Independence Day in Uganda
Observed annually on October 9th in Uganda, Independence Day commemorates the country’s independence from the United Kingdom on this date in 1962. While some countries move their Independence Day celebration to the following Monday if the holiday falls on a weekend, Uganda does not.
It is always celebrated on the 9th of October, regardless of the day of the week it falls on. It is a public holiday in the country, so people have the day off, and many non-essential government offices, businesses, and schools are closed for the day.
The History of Ugandan Independence Day
In 1862, British explorer John Hanning Speke became the first European to visit the country and come into contact with indigenous peoples. This opened the door for British missionaries to start visiting the area over the next decade, with the blessing of Mutesa I, the king of Buganda.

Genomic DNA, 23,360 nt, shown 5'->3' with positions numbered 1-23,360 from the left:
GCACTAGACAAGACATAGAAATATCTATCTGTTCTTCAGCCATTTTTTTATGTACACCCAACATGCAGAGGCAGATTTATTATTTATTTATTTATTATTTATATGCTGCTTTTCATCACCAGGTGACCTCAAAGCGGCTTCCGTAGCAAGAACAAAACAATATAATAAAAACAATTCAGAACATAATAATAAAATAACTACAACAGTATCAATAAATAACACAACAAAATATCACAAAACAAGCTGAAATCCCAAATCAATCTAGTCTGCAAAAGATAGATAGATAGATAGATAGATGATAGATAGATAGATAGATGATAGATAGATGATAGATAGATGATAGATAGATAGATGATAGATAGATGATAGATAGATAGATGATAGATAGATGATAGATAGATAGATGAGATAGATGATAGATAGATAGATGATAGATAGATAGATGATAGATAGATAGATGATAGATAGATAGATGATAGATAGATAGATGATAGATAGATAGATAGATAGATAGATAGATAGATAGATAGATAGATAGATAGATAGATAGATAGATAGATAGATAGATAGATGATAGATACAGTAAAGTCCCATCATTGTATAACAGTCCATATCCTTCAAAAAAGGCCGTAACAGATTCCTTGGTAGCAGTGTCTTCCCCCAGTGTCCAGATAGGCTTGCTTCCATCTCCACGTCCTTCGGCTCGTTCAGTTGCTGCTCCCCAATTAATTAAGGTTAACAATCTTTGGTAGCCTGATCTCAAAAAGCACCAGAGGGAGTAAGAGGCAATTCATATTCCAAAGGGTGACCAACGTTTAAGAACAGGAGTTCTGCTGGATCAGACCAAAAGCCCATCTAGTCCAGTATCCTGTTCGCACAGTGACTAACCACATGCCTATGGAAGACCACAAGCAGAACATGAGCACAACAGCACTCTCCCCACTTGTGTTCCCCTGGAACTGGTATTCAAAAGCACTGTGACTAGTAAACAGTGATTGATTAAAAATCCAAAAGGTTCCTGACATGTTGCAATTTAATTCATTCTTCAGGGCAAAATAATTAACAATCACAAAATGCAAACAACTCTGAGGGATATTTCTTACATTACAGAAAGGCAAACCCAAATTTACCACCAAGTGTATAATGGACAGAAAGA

In 1888, the British government chartered the British East Africa Company to negotiate trade agreements in the region. In 1890, Britain established its right to the region, coming to an agreement with Germany over its colonial rights. In 1894, Great Britain created the Uganda Protectorate to stop violence in the region that resulted from sectarian conflicts and to protect their trade route down the Nile River.
Because of the huge amount of debt incurred by the British Empire during WWII, Britain loosened its grip on the region. On October 9th, 1962, Uganda gained independence from Britain and became a parliamentary democratic monarchy with Queen Elizabeth II as the country’s figurehead. In October of the following year, Uganda became a republic.
Observing Ugandan Independence Day
Although celebrations occur across the country, the national parade begins at the Kololo Ceremonial Grounds. Parties, cultural events, and other events are observed as well.